When Hurricane Maria barreled through Puerto Rico as a Category 4 storm in September 2017, Karla Santiago reached a major turning point in her life. Maria devastated Santiago’s island, destroyed her mother’s small business and caused millions of dollars in damages to the University of Puerto Rico where she went to school.
But Santiago turned the devastation and chaos around her into a catalyst to chase her dream of moving the mainland United States to finish her education and eventually pursue a marketing career.
“I anxiously left everything I had ever known and entered this university of individuals that welcomed me with open arms and gave me all of the resources I could ever need.” — Karla Santiago, UCF student
“Only weeks after I lived through the hardest moment I ever experienced in my life, I had the good fortune of witnessing first-hand, the integrity UCF stands for when it opened its doors to hundreds of students just like me and offered us a world-class education at a fraction of the cost,” Santiago says. “I knew I would finish the semester here, but it was such an incredible place that I decided to stay permanently and transfer.”
Santiago is one of 244 UCF students who left Puerto Rico after Hurricane Maria. While the storm expedited Santiago’s journey to Central Florida, she also sought to relocate as the University of Puerto Rico grappled with student protests and strikes that cancelled classes for months.
“I anxiously left everything I had ever known and entered this university of individuals that welcomed me with open arms and gave me all of the resources I could ever need,” Santiago says. “I vividly remember one of those orientation videos with Dean Paul Jarley talking about the pillars of the College of Business, and I got so excited for all the opportunities that would be available to me.”
A pre-marketing major in her junior year, Santiago is heavily involved on campus. She is a member of four student organizations including the Puerto Rican Student Association, Sales Club, American Marketing Association and the Delta Sigma Pi professional business fraternity.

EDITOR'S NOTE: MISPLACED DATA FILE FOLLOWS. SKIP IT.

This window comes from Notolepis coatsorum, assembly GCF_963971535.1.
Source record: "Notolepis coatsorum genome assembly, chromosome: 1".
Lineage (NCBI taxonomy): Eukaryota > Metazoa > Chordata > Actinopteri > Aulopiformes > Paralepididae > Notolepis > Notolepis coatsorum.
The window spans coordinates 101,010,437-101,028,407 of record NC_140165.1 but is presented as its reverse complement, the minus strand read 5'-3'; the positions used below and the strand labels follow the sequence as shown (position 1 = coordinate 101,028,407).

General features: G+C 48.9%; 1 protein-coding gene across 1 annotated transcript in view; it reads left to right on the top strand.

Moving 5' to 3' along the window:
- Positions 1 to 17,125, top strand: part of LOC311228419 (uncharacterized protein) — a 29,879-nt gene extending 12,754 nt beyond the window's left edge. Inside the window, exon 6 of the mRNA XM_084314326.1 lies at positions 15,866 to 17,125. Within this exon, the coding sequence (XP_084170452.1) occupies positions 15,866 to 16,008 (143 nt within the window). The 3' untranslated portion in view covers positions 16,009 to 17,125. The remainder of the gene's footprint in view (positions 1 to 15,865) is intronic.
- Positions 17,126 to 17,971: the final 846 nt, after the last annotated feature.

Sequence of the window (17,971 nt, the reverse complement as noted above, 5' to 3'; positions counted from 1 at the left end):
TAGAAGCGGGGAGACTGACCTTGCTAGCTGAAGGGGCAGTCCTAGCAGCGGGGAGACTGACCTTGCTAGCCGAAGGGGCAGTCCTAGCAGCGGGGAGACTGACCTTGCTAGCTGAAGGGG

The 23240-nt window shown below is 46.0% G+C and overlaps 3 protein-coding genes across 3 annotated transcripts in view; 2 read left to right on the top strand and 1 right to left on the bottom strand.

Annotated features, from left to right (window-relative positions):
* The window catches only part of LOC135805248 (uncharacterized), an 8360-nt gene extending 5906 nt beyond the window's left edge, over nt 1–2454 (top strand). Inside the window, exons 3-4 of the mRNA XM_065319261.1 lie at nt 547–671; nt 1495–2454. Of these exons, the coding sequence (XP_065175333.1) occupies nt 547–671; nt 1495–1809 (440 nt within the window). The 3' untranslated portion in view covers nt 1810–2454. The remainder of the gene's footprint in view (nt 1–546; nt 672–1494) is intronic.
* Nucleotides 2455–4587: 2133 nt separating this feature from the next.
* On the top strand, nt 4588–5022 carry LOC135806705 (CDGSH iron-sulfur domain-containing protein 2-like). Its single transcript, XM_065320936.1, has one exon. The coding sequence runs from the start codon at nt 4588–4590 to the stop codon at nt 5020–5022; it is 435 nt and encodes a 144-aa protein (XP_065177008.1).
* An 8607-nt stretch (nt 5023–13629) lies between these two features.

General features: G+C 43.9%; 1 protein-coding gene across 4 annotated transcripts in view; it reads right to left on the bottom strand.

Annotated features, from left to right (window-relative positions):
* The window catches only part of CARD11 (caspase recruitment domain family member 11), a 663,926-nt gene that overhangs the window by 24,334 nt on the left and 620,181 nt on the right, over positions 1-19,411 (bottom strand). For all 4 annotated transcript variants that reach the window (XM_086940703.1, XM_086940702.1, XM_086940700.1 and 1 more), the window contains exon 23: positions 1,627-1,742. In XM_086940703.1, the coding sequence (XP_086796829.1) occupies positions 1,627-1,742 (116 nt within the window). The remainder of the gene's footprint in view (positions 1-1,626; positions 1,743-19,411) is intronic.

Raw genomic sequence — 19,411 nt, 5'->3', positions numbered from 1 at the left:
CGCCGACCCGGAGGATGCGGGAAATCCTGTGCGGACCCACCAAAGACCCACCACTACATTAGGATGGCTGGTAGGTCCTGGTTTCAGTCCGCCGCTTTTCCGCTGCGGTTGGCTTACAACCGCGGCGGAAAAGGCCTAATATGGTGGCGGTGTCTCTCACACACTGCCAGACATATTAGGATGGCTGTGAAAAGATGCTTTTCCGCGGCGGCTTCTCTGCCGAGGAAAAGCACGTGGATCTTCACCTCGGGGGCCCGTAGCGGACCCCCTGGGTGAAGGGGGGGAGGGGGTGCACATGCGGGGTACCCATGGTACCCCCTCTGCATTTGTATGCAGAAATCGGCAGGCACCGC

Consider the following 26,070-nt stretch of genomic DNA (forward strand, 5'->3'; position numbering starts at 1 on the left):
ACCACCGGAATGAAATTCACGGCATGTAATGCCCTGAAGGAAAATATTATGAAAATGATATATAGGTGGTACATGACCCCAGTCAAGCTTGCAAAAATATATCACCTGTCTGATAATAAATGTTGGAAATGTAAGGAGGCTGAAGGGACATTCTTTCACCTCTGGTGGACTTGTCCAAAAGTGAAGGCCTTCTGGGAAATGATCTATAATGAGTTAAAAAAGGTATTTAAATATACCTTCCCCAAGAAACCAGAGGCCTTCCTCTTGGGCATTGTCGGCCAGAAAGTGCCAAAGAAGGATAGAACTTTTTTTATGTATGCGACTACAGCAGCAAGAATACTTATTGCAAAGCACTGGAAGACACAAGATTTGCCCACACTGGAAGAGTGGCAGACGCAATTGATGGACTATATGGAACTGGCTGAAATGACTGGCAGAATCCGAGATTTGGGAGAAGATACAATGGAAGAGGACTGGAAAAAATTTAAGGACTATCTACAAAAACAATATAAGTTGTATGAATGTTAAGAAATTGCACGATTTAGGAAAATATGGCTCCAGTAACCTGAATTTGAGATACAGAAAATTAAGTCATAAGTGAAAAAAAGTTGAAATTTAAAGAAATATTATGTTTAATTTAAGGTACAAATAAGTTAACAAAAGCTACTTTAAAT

She also holds an internship at CDW Corporation, a technology company, and helps multicultural and first-generation students transition to UCF as part of the university’s Multicultural Academic and Support Services.
Daniel Botero ’12, a College of Business alumnus and senior account manager with Vinali Staffing, provides mentorship and career advice to Santiago. The two met through Delta Sigma Pi, where Botero is president of the fraternity’s alumni chapter.
“I’m so excited to be here and I’m a Knight for life.” — Karla Santiago, UCF student
“I have talked to thousands of students throughout the years but none have left a better first impression than Karla,” Botero says. “Karla possess an unmatched work ethic that will help her reach all her goals. She may say she’s lucky to have me as a mentor, but I am truly lucky to have her as a mentee.”
As a Hurricane Maria evacuee, Santiago receives a reduced, in-state tuition rate thanks to a decision by UCF’s Board of Trustees. The lower tuition rate was set to expire next year, but the board moved to extend the offer through 2023 following an impassioned plea from Santiago and other members of the Puerto Rican Student Association at the board’s September meeting.
“If I was able to be just a small part of something that positively impacted so many people in a similar or even worse situation than mine, how could I turn that down?” she says. “UCF is a second home to me; it’s a community. Just taking one step into involvement has given me a group of people that I love. Every day I come to school and I’m so busy, but I’m so happy. I’m so excited to be here and I’m a Knight for life.”